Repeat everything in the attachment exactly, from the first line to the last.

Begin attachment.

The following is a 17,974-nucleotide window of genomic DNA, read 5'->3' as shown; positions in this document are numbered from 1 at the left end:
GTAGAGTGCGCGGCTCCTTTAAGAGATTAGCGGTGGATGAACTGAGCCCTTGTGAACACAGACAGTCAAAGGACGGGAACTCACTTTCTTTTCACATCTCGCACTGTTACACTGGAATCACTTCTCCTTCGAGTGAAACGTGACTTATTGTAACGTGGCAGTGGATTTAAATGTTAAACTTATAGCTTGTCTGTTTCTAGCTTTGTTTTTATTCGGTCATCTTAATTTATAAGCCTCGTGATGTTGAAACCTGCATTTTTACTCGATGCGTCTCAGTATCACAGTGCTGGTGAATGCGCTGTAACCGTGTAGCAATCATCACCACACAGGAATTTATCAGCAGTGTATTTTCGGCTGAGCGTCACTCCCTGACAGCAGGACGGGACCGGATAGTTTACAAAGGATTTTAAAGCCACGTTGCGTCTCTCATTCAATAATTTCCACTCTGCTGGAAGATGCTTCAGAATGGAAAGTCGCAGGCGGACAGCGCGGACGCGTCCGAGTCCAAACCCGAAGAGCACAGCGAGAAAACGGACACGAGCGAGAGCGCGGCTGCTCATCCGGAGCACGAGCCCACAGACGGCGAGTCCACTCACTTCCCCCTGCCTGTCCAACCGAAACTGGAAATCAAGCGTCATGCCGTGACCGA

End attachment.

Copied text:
The following is a 17,974-nucleotide window of genomic DNA, read 5'->3' as shown; positions in this document are numbered from 1 at the left end:
GTAGAGTGCGCGGCTCCTTTAAGAGATTAGCGGTGGATGAACTGAGCCCTTGTGAACACAGACAGTCAAAGGACGGGAACTCACTTTCTTTTCACATCTCGCACTGTTACACTGGAATCACTTCTCCTTCGAGTGAAACGTGACTTATTGTAACGTGGCAGTGGATTTAAATGTTAAACTTATAGCTTGTCTGTTTCTAGCTTTGTTTTTATTCGGTCATCTTAATTTATAAGCCTCGTGATGTTGAAACCTGCATTTTTACTCGATGCGTCTCAGTATCACAGTGCTGGTGAATGCGCTGTAACCGTGTAGCAATCATCACCACACAGGAATTTATCAGCAGTGTATTTTCGGCTGAGCGTCACTCCCTGACAGCAGGACGGGACCGGATAGTTTACAAAGGATTTTAAAGCCACGTTGCGTCTCTCATTCAATAATTTCCACTCTGCTGGAAGATGCTTCAGAATGGAAAGTCGCAGGCGGACAGCGCGGACGCGTCCGAGTCCAAACCCGAAGAGCACAGCGAGAAAACGGACACGAGCGAGAGCGCGGCTGCTCATCCGGAGCACGAGCCCACAGACGGCGAGTCCACTCACTTCCCCCTGCCTGTCCAACCGAAACTGGAAATCAAGCGTCATGCCGTGACCGA